Thoughts on the Preacher’s Work


By Wayne S. Walker 

     Every once in a while an article will appear ridiculing the preacher who spends twenty or maybe even thirty hours a week studying for sermons, classes, articles, etc., most of which will be of benefit primarily to brethren.  Such preachers are sometimes slurringly referred to as “sheep-feeders,” and the problem, we are told, is the rise of the “pastor” system, “professionalism,” and the “clergy-laity” distinction among New Testament churches.  It is further admonished that elders should take the sole responsibility of feeding the sheep, and the preacher should use most of his time in seeking and teaching those who are lost.

     No, no one decries the “pastor system,” “professionalism,” or the “clergy-laity” system more than I.  And if a preacher is involved is involved in such a situation, or is heading in that direction, he should be reprimanded.  However, an examination of the “pastor” system as it actually exists in denominational churches will yield the conclusion that it is probably not as much a danger among us as some might think, although we all admit that we must be careful of any abuses that could occur as a result of the practice of using located preachers.

     Because of the need to work and provide for their families, most elders are not able to give their full time to feeding the flock.  Certainly, all elders ought to be able to teach in a public capacity and need to be doing so as opportunity allows, but not all their feeding can or should be done in this personal manner.  And nowhere does the Bible teach that they must give up their regular jobs to do such work, although they are to be commended if they can and do (1 Tim. 5:17).  So, let me ask, what is wrong with an eldership which, exercising its oversight, employs a gospel preacher to assist them in feeding the flock and lets his main duty be the edification and exhortation of Christians in the local congregation?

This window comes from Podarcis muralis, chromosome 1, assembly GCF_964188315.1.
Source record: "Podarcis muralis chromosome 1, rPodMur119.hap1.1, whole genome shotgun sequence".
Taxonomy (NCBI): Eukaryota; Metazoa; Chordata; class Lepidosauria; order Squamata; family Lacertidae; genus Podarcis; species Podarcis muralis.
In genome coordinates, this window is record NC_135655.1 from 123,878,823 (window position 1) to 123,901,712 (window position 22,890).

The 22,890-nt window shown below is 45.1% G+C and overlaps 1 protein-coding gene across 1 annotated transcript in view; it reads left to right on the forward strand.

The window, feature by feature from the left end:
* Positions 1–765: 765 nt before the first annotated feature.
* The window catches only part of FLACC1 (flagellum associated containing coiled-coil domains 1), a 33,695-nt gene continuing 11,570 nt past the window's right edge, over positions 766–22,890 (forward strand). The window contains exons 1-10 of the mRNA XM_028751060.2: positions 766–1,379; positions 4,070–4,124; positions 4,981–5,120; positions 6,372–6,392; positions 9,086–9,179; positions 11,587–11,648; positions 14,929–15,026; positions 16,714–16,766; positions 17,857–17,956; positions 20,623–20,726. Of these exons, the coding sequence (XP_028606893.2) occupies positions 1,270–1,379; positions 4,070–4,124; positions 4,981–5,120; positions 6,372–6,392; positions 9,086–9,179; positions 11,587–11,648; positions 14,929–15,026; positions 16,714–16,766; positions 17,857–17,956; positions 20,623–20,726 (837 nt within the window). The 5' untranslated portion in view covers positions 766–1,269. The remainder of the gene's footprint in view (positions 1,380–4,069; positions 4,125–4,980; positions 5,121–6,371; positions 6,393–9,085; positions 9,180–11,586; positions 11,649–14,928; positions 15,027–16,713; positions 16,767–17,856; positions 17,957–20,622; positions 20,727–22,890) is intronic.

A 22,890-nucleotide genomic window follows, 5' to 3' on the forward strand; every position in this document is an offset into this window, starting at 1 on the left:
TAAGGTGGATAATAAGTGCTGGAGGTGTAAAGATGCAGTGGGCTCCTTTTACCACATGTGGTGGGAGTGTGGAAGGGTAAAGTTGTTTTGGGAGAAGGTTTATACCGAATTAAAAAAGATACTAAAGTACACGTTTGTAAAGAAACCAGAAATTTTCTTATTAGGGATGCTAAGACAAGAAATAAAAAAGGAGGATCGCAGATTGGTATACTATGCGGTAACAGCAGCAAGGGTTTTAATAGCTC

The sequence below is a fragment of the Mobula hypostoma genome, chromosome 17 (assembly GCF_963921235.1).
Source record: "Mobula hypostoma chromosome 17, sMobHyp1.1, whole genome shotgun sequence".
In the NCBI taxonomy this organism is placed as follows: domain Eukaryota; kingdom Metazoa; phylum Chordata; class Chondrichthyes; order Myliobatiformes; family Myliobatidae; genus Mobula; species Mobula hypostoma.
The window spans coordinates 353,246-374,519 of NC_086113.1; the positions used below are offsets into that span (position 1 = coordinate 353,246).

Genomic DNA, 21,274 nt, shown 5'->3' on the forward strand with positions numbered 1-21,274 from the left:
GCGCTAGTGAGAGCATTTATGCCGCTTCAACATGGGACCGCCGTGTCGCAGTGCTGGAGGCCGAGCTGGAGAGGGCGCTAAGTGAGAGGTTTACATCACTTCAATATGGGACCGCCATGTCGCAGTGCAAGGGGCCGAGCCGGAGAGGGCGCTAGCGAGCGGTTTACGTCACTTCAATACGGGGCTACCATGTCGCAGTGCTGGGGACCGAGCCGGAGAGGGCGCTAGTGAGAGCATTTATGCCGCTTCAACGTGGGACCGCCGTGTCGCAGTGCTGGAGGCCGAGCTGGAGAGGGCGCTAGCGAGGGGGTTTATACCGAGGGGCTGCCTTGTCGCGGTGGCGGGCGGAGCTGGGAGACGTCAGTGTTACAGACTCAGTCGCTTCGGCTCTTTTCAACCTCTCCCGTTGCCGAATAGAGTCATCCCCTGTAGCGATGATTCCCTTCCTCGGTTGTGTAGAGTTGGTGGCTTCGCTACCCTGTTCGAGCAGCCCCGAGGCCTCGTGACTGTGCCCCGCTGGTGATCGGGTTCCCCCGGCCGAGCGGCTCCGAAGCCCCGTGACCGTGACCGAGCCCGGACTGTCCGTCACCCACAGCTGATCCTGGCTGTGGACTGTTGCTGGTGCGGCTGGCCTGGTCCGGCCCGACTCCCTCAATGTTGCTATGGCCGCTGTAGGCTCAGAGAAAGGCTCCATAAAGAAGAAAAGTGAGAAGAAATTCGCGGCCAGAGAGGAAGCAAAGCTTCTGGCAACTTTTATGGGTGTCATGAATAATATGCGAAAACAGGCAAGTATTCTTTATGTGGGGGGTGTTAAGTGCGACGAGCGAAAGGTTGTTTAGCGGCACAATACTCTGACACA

“Well,” someone may ask, and rightly so, “where is the authority for it?”  All right, read the books of First and Second Timothy and Titus.  And as you read, write down the passages which deal which deal with the supposed “primary work” of the preacher to convert the lost.  How many are there?  Most of the sections which mention the preacher’s teaching responsibilities (1 Tim. 1:3-4, 4:6-7 and 11-16, 5:19-22, 6:17-21; 2 Tim. 2:2, 15-18, 23-25, 4:1-5; Tit. 1:5 and 10-14, 2:1-6, 3:1-2 and 9-11) refer to his relationship with the members of the church (if I may use that term without being called on the carpet).

     For example, Timothy, who was to “do the work of an evangelist” (2 Tim. 4:6), was also specifically told, “If you instruct the brethren in these things, you will be a good minister of Jesus Christ, nourished in the words of faith and of the good doctrine which you have carefully followed” (1 Tim. 4:6, emphasis mine, WSW).  To fulfill such obligations, an evangelist will have to utilize a great deal of his time in studying God’s word and learning how to apply it to the various situations which arise among the members in the local congregation.

     No one will deny that a preacher, because he is a redeemed child of God, and especially because of his knowledge of the Bible and his ability, should be active as an individual Christian in seeking to share the gospel with lost sinners, just as every other Christian (including those who are not preachers) should do.  And most preachers worth their salt will give a good portion of their time to doing it.  But I resent being told that if I spend more than three or four hours a week in studying, I am not doing “my job” (often meaning “the brethren’s job” too).  In fact, that seems more like the “pastor” system to me than the other.

     —taken from Torch; Sept., 1977; Vol. XII, No. 9; pp. 8-9 (slightly revised)


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